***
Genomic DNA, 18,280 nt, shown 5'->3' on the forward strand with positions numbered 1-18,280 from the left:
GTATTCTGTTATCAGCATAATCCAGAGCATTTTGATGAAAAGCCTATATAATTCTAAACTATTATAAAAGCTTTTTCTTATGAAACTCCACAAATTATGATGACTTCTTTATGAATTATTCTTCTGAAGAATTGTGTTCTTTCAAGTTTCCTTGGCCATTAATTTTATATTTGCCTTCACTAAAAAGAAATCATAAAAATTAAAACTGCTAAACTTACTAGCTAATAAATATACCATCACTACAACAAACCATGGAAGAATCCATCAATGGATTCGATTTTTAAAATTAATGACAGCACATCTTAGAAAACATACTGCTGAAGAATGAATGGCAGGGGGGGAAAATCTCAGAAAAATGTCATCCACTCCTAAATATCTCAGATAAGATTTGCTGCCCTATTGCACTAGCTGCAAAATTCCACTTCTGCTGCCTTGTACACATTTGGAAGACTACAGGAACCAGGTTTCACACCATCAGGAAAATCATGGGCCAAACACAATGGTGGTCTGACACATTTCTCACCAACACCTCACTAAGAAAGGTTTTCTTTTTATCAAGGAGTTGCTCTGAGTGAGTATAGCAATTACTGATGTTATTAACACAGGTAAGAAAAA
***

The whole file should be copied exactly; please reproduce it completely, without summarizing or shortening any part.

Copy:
Genomic DNA, 18,280 nt, shown 5'->3' on the forward strand with positions numbered 1-18,280 from the left:
GTATTCTGTTATCAGCATAATCCAGAGCATTTTGATGAAAAGCCTATATAATTCTAAACTATTATAAAAGCTTTTTCTTATGAAACTCCACAAATTATGATGACTTCTTTATGAATTATTCTTCTGAAGAATTGTGTTCTTTCAAGTTTCCTTGGCCATTAATTTTATATTTGCCTTCACTAAAAAGAAATCATAAAAATTAAAACTGCTAAACTTACTAGCTAATAAATATACCATCACTACAACAAACCATGGAAGAATCCATCAATGGATTCGATTTTTAAAATTAATGACAGCACATCTTAGAAAACATACTGCTGAAGAATGAATGGCAGGGGGGGAAAATCTCAGAAAAATGTCATCCACTCCTAAATATCTCAGATAAGATTTGCTGCCCTATTGCACTAGCTGCAAAATTCCACTTCTGCTGCCTTGTACACATTTGGAAGACTACAGGAACCAGGTTTCACACCATCAGGAAAATCATGGGCCAAACACAATGGTGGTCTGACACATTTCTCACCAACACCTCACTAAGAAAGGTTTTCTTTTTATCAAGGAGTTGCTCTGAGTGAGTATAGCAATTACTGATGTTATTAACACAGGTAAGAAAAA